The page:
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28.04.2015 Health

WHO Cautions Against Unapproved Antibiotics

By Daily Guide
WHO Cautions Against Unapproved Antibiotics
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Antibiotics used to fight bacterial infections and diseases

World Health Organisation (WHO) has called on the public to use antibiotics only when it is prescribed by a health professional.

The public has also been entreated to complete their full antibiotic prescription even if they feel better and also avoid sharing antibiotics with others or use leftover prescription.

According to WHO, the above measures can greatly help in reducing the incidence of antibiotics resistance which is increasing across the globe.

Antibiotics are medicines that attack bacteria in different ways to damage their structures and functions, however, these antibiotics can become resistant in a situation when a bacteria changes and antibiotics fail to be efficacious due to the overuse or underuse of antibiotics.

Prof Mercy Newman of the Department of Microbiology at the University of Ghana, speaking to media representatives at a sensitisation workshop in Accra, said this situation could cause many infectious diseases to become uncontrollable and deadly.

She said the increase of inactive drugs to bacterial infections has direct consequence as resistance microorganisms often fail to respond to the standard treatment, resulting in prolonged illness and greater risk of death.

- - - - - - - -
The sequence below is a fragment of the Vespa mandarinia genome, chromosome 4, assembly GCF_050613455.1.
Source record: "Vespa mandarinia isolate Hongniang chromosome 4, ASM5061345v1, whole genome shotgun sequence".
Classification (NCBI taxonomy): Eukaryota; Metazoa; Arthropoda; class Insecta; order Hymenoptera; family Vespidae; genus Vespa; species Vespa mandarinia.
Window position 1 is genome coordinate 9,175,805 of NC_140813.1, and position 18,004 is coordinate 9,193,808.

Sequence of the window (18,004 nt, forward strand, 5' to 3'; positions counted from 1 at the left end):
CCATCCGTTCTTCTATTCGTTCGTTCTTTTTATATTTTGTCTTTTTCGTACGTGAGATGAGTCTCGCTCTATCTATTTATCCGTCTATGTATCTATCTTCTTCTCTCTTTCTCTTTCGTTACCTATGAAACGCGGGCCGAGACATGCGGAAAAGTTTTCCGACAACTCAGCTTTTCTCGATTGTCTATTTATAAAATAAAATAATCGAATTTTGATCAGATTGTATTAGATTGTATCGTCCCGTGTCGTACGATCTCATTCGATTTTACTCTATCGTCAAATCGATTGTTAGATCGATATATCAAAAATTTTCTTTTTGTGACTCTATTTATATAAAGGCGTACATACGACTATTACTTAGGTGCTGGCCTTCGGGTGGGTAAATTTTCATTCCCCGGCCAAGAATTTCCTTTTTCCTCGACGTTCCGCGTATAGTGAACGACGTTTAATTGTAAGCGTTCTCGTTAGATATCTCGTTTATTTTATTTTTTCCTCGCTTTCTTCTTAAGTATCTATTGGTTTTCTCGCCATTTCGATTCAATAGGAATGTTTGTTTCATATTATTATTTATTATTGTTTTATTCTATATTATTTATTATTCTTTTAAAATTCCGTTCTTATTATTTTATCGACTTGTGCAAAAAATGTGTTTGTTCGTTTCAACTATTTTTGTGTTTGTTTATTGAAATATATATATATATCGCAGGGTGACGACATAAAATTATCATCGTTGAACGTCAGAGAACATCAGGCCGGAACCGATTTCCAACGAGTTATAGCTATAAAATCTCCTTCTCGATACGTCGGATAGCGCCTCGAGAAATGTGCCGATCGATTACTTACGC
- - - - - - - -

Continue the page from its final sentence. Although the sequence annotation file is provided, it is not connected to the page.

'When this happens, it means that we lose the first line drugs which are not expensive and therefore have to go for the second to the forth line drugs which are very expensive,' she said.

Prof Newman said the need for antibiotics could be reduced through infection prevention measures like better hygiene, access to clean water and sanitation, infection control in healthcare facilities and vaccination.

Edith Andrews Annan, National Professional Officer, Essential Drug and Medicine at the WHO, said regulatory mechanisms must be strengthened to ensure antibiotics are limited to prescription only drugs.

She stated that in order for the trend to change positively, the whole society must be involved to help improve awareness and understanding of the problem, strengthen the knowledge base on the issue and reduce incidence of infections.

Mr Brian Adu Asare, Programme Officer, Ghana National Drugs Programme, Ministry of Health, giving an account of measures being implemented to fight antibiotic resistance, said the programme has undertaken activities in awareness creation and adoption of global strategies.

He said the media is a critical component of the success equation and, therefore, urged participants to take up the task of using their various platforms to propagate the message of regulated use of antibiotics.

By Jamila Akweley Okertchiri

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